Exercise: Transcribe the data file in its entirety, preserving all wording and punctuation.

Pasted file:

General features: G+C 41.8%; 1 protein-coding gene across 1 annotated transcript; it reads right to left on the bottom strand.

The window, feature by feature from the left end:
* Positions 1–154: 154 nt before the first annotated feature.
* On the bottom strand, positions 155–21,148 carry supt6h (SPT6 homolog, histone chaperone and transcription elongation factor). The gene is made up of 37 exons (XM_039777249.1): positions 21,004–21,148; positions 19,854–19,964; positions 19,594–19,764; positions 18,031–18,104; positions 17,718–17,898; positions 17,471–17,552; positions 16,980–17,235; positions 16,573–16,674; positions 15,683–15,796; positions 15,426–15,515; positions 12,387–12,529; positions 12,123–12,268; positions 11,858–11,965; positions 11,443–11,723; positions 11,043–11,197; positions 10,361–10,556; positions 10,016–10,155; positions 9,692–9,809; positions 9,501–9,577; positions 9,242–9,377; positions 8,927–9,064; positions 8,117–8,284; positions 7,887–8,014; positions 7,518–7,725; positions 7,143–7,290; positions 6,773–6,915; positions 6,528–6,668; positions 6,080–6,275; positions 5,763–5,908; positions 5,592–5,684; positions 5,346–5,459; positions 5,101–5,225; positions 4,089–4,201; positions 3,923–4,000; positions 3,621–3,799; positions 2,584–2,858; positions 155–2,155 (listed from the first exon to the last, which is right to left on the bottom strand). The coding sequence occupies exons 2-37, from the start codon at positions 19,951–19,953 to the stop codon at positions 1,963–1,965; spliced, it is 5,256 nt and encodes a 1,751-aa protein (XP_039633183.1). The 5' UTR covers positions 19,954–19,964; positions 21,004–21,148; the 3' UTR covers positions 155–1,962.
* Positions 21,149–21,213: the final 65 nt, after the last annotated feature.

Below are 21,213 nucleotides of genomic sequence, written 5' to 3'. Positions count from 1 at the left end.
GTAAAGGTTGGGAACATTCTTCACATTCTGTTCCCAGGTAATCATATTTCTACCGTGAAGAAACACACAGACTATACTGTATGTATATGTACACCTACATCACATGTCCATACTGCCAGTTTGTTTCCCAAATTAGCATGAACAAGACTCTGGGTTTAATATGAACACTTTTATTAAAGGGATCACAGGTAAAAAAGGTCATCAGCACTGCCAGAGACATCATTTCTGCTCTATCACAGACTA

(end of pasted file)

General features: G+C 41.8%; 1 protein-coding gene across 1 annotated transcript; it reads right to left on the bottom strand.

The window, feature by feature from the left end:
* Positions 1–154: 154 nt before the first annotated feature.
* On the bottom strand, positions 155–21,148 carry supt6h (SPT6 homolog, histone chaperone and transcription elongation factor). The gene is made up of 37 exons (XM_039777249.1): positions 21,004–21,148; positions 19,854–19,964; positions 19,594–19,764; positions 18,031–18,104; positions 17,718–17,898; positions 17,471–17,552; positions 16,980–17,235; positions 16,573–16,674; positions 15,683–15,796; positions 15,426–15,515; positions 12,387–12,529; positions 12,123–12,268; positions 11,858–11,965; positions 11,443–11,723; positions 11,043–11,197; positions 10,361–10,556; positions 10,016–10,155; positions 9,692–9,809; positions 9,501–9,577; positions 9,242–9,377; positions 8,927–9,064; positions 8,117–8,284; positions 7,887–8,014; positions 7,518–7,725; positions 7,143–7,290; positions 6,773–6,915; positions 6,528–6,668; positions 6,080–6,275; positions 5,763–5,908; positions 5,592–5,684; positions 5,346–5,459; positions 5,101–5,225; positions 4,089–4,201; positions 3,923–4,000; positions 3,621–3,799; positions 2,584–2,858; positions 155–2,155 (listed from the first exon to the last, which is right to left on the bottom strand). The coding sequence occupies exons 2-37, from the start codon at positions 19,951–19,953 to the stop codon at positions 1,963–1,965; spliced, it is 5,256 nt and encodes a 1,751-aa protein (XP_039633183.1). The 5' UTR covers positions 19,954–19,964; positions 21,004–21,148; the 3' UTR covers positions 155–1,962.
* Positions 21,149–21,213: the final 65 nt, after the last annotated feature.

Below are 21,213 nucleotides of genomic sequence, written 5' to 3'. Positions count from 1 at the left end.
GTAAAGGTTGGGAACATTCTTCACATTCTGTTCCCAGGTAATCATATTTCTACCGTGAAGAAACACACAGACTATACTGTATGTATATGTACACCTACATCACATGTCCATACTGCCAGTTTGTTTCCCAAATTAGCATGAACAAGACTCTGGGTTTAATATGAACACTTTTATTAAAGGGATCACAGGTAAAAAAGGTCATCAGCACTGCCAGAGACATCATTTCTGCTCTATCACAGACTA